The Captive Heart By Michelle Griep
(Note – The cover illustration pictured is pending approval and may not match final copy)
Published By Barbour Publishing, Inc./ Shiloh Run Press October 1, 2016
Genres: Christian, Romance
Rating: 5 out of 5 stars
Proper English governess Eleanor Morgan flees to the colonies to escape the wrath of a brute of an employer. When the Charles Town family she’s to work for never arrives to collect her from the dock, she is forced to settle for the only reputable choice remaining to her—marriage to a man she’s never met. Trapper and tracker Samuel Heath is a hardened survivor used to getting his own way by brain or by brawn, and he’s determined to find a mother for his young daughter. But finding a wife proves to be impossible. No upstanding woman wants to marry a murderer.
Michelle Griep brings her latest book to life with excellent writing and a story that hits the ground running from page one. This story of forgiveness, danger, trust and a journey to find love that was never expected, engaged me fully and made me want to read it again after just finishing the last page.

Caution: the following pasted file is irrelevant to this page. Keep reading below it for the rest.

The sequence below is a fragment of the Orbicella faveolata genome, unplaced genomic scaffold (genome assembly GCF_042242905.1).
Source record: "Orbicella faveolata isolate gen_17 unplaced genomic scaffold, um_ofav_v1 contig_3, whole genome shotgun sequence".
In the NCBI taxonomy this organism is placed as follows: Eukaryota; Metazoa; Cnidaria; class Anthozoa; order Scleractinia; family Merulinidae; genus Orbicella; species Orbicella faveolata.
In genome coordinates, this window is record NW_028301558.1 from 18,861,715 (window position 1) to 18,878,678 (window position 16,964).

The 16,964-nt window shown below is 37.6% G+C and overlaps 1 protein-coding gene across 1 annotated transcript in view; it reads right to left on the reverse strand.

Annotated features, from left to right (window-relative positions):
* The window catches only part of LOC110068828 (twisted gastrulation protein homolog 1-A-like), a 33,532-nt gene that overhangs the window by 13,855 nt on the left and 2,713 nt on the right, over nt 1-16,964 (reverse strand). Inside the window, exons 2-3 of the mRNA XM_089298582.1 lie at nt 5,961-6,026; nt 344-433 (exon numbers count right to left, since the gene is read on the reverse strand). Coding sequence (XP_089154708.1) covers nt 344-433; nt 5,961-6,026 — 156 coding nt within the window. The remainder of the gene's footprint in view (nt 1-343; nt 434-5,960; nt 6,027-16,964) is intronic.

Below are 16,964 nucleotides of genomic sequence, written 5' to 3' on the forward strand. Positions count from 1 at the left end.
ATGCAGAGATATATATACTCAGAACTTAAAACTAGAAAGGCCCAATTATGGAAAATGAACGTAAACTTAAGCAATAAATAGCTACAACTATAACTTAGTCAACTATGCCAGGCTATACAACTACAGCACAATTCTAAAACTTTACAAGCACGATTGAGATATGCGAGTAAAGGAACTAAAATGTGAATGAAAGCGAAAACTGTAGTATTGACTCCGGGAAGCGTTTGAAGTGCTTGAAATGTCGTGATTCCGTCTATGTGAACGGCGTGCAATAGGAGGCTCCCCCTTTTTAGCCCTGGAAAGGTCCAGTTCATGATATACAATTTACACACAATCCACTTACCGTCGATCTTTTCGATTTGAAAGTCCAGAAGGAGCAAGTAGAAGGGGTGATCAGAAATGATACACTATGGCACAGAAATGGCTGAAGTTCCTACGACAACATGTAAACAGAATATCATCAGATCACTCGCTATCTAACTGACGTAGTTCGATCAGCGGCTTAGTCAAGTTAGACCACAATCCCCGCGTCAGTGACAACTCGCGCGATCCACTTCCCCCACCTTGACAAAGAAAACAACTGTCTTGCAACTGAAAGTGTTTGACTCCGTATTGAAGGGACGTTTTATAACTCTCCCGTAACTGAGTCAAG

English Governess Eleanor Morgan is sailing to the colonies to get beyond the long reach of her attacker and former employer, the Duke of Brougham. Having been robbed of both coin and references early on in her journey, Eleanor arrives in the new land with only the clothes on her back and no way to prevent her being sold to Mr. Beebright to become wife to Samuel Heath. Her outrage quickly gives way to fear that she might not survive in this wild land where there is so much solitude and danger at every turn. Ms. Griep created a superb character in Eleanor, who shows most vividly the fears that anyone in a new situation might face – fear of rejection, fear of what will be asked of them, and fear of being unloved. Eleanor’s fear of rejection stems from her father’s neglect growing up and his anger that she would not allow him to prostitute her for payment to his creditors; and as she develops feelings for Samuel she only hears the words of her father in her mind telling her “You’ll never aspire to anything higher than a trollop, girl”. These words will prove to be one of many hurdles Samuel will have to overcome to win the love of his Red Bird. He must also contend with the hateful words that Angus McDivitt whispers to Eleanor whenever near and the rumors of murder that still follow him a year after his first wife’s death. In Eleanor, Ms Griep also addresses the fear of what might be asked of someone in a new place. When she arrives at her new home with Samuel and his toddler daughter Grace, Eleanor is shocked at the small size and lack of comfort. With little furniture and only one bed, Eleanor cannot imagine how she will make this sad space into a proper home for Grace to grow up in. Samuel has married her in name only and asks that she care for and educate Grace in the ways of manners and decorum, often leaving her alone for days at a time as he works as a tracker for the British officers in town. Having so little at her disposal in the way of knowledge of rustic living, Eleanor often feels discouraged and out of sorts and I love how Ms Griep allows her to work through each problem she faces within the pages of the story. I was pulled further and further into the story as the pages past and could almost hear the roar of the bear Eleanor, and later Samuel, faced and feel the heat of the fire that sweeps through the woods in the later part of the book. Further, Ms Griep used Eleanor’s last fear of being unloved in her life to show the importance of trusting God for true acceptance and the ability to love others fully. By seeing that true love means care and provision instead of forced compliance of demands and that one must forgive themselves in order to forgive others, Eleanor is able to accept the love that God, Samuel and Grace offer. And in Samuel’s case Eleanor is able to reach out a hand of healing and love that Samuel has not experienced since his mother died. Samuel also battles with his own demons of past mistakes which have left him scarred outwardly and inwardly. I really loved how Ms Griep used Eleanor to show Samuel that the rumors spread about him are not the truth of what happened from an eye-witness, rather they are the spiteful mutterings of those who would pass judgement without pausing to learn the facts. Samuel’s learning to forgive himself and what real love looks like was one of my favorite parts of this story. He had so much guilt and rage built up over the circumstances of his wife’s last days and death that he couldn’t see how anyone could love him as the man he is. Ms Griep uses these two flawed characters to demonstrate the healing power of forgiveness and the incredible joy and peace that comes from following as God leads.